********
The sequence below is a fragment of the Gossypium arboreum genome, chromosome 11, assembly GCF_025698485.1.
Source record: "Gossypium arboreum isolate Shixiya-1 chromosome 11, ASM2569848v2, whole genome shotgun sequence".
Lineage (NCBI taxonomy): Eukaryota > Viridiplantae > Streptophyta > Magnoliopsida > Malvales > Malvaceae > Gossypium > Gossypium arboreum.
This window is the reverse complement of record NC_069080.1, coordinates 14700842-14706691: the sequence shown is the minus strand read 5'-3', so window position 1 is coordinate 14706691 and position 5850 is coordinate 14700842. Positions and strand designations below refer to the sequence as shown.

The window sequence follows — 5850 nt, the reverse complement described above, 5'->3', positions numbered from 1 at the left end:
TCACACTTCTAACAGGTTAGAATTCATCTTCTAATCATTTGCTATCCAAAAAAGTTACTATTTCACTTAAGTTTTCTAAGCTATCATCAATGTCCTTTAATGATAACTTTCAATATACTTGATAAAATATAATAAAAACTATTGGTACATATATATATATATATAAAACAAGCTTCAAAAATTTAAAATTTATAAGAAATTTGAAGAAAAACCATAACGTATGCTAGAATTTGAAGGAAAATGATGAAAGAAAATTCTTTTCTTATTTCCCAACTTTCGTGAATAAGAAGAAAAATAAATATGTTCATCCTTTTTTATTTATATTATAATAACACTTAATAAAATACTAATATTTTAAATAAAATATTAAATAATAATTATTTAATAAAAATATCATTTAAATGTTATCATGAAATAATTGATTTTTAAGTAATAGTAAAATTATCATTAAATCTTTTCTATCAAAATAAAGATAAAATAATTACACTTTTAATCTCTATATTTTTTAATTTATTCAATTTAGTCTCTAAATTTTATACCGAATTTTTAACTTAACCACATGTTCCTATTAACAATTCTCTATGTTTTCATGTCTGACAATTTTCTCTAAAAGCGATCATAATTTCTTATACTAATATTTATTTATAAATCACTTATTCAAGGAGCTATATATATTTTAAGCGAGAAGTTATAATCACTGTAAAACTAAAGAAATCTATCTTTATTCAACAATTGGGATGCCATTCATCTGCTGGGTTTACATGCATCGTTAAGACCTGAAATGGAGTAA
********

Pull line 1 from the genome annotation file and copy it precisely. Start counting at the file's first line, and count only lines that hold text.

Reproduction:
The sequence below is a fragment of the Gossypium arboreum genome, chromosome 11, assembly GCF_025698485.1.